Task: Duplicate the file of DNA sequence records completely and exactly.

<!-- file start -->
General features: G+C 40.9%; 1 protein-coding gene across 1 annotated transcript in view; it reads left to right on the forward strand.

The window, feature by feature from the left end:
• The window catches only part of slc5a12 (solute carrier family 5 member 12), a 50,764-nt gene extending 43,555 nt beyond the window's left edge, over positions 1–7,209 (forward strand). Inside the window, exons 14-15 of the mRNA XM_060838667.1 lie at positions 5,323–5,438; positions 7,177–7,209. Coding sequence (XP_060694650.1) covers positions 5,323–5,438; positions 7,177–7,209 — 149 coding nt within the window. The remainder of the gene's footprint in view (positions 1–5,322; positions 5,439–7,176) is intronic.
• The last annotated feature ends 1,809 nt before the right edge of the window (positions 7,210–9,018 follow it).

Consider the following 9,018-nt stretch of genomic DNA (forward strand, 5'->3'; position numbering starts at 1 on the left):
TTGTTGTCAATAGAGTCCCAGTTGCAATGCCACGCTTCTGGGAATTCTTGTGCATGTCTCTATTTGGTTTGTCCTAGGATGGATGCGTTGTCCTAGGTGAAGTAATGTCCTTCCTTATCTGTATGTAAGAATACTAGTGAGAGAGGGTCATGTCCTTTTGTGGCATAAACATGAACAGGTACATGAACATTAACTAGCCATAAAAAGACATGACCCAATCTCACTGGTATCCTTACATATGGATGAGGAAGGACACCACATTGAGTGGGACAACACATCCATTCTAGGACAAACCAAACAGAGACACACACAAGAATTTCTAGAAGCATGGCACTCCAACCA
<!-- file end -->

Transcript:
General features: G+C 40.9%; 1 protein-coding gene across 1 annotated transcript in view; it reads left to right on the forward strand.

The window, feature by feature from the left end:
• The window catches only part of slc5a12 (solute carrier family 5 member 12), a 50,764-nt gene extending 43,555 nt beyond the window's left edge, over positions 1–7,209 (forward strand). Inside the window, exons 14-15 of the mRNA XM_060838667.1 lie at positions 5,323–5,438; positions 7,177–7,209. Coding sequence (XP_060694650.1) covers positions 5,323–5,438; positions 7,177–7,209 — 149 coding nt within the window. The remainder of the gene's footprint in view (positions 1–5,322; positions 5,439–7,176) is intronic.
• The last annotated feature ends 1,809 nt before the right edge of the window (positions 7,210–9,018 follow it).

Consider the following 9,018-nt stretch of genomic DNA (forward strand, 5'->3'; position numbering starts at 1 on the left):
TTGTTGTCAATAGAGTCCCAGTTGCAATGCCACGCTTCTGGGAATTCTTGTGCATGTCTCTATTTGGTTTGTCCTAGGATGGATGCGTTGTCCTAGGTGAAGTAATGTCCTTCCTTATCTGTATGTAAGAATACTAGTGAGAGAGGGTCATGTCCTTTTGTGGCATAAACATGAACAGGTACATGAACATTAACTAGCCATAAAAAGACATGACCCAATCTCACTGGTATCCTTACATATGGATGAGGAAGGACACCACATTGAGTGGGACAACACATCCATTCTAGGACAAACCAAACAGAGACACACACAAGAATTTCTAGAAGCATGGCACTCCAACCA